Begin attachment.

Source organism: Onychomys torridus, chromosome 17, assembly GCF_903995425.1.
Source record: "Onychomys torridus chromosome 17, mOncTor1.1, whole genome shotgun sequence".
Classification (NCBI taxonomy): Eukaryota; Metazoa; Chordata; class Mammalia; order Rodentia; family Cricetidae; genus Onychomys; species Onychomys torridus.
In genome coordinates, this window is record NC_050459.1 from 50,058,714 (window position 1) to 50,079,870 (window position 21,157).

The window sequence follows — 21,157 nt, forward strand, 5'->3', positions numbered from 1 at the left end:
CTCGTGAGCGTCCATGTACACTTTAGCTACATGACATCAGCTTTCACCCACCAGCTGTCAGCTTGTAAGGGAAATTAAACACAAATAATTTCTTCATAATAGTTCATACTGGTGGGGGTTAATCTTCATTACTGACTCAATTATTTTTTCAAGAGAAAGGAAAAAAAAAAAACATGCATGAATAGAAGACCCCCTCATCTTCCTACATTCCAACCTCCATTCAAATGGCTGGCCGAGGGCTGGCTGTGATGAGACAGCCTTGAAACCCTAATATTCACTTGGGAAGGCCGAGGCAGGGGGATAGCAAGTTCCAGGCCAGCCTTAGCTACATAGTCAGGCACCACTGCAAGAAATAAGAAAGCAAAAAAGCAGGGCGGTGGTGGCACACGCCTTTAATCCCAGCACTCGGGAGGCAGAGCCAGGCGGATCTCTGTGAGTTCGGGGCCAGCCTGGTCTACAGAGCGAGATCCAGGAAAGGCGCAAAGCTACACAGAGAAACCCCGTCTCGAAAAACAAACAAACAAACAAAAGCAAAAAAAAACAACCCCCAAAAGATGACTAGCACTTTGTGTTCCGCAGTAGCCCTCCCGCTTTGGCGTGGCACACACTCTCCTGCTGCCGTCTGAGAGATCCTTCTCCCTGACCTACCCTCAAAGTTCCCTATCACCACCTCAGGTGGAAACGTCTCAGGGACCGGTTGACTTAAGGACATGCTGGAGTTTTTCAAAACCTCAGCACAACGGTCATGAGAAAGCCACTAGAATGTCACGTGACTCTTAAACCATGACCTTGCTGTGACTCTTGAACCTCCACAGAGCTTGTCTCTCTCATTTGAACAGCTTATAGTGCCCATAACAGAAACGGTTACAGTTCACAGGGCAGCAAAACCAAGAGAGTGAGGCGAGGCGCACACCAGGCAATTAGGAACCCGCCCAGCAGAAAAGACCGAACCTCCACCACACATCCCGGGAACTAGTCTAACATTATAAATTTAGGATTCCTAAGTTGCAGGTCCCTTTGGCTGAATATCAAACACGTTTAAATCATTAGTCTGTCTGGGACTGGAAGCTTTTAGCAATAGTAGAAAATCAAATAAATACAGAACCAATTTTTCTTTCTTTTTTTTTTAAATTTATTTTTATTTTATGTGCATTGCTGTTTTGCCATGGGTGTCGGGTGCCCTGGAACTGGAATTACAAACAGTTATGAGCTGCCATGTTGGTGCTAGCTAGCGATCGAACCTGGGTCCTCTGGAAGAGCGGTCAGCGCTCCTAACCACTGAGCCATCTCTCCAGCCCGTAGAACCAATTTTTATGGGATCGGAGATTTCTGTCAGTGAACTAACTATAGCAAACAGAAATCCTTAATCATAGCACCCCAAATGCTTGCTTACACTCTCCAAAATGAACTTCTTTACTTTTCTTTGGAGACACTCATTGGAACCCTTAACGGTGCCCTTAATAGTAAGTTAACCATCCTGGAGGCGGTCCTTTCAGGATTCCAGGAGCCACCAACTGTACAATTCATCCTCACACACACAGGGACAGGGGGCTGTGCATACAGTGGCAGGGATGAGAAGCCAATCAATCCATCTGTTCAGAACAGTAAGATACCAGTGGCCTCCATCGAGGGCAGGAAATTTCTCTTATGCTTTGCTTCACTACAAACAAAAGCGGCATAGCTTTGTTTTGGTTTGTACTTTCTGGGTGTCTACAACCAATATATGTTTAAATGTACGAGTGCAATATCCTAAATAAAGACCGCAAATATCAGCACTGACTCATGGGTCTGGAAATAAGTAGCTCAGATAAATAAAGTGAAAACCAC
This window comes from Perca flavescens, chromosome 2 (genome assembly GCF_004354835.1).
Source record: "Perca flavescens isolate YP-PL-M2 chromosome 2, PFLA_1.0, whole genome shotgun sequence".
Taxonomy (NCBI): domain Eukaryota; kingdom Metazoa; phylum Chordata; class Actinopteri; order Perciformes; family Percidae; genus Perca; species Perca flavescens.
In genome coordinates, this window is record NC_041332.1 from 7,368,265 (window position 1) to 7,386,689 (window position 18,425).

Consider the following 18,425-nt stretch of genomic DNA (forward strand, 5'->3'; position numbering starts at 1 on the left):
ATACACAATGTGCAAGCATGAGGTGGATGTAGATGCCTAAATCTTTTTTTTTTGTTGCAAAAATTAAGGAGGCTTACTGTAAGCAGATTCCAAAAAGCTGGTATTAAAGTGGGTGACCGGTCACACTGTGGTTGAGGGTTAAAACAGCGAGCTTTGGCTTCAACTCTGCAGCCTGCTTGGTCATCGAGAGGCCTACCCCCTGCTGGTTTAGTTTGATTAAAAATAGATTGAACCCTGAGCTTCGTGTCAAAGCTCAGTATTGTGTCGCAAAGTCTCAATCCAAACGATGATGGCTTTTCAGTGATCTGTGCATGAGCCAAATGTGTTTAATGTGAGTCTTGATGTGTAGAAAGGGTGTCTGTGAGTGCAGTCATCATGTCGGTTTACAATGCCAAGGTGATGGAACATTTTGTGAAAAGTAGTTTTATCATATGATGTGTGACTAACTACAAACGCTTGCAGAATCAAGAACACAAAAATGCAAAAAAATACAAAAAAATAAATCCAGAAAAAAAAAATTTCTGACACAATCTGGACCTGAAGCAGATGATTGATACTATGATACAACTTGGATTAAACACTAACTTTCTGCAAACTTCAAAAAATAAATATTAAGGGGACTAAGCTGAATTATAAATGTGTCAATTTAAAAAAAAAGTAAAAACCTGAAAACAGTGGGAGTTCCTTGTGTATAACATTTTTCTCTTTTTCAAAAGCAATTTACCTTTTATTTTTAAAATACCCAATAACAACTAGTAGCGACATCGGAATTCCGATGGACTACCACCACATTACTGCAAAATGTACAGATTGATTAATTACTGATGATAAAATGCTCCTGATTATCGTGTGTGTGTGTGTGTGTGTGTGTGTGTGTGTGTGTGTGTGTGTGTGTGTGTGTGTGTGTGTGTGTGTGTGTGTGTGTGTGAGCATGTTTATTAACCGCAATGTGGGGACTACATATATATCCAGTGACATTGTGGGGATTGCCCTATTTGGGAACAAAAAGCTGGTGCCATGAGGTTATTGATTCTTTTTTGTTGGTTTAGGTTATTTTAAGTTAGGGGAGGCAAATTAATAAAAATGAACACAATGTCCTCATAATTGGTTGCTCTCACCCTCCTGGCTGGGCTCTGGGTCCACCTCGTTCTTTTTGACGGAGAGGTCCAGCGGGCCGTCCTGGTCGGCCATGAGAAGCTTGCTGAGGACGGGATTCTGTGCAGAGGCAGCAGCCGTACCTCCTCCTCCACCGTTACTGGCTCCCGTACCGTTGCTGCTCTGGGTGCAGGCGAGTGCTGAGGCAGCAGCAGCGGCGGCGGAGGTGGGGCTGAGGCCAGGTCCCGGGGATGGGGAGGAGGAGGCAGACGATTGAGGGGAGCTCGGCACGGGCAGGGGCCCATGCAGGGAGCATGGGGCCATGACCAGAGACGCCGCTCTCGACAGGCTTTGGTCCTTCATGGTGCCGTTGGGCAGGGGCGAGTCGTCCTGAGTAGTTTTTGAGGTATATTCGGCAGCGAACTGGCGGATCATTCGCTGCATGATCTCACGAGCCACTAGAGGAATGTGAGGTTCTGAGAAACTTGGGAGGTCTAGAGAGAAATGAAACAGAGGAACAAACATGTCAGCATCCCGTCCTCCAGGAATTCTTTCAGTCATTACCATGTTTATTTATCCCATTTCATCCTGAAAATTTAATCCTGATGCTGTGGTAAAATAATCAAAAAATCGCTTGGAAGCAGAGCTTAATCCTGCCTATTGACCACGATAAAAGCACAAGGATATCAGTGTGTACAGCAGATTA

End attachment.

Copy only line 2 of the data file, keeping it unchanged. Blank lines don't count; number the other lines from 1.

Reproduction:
Source record: "Onychomys torridus chromosome 17, mOncTor1.1, whole genome shotgun sequence".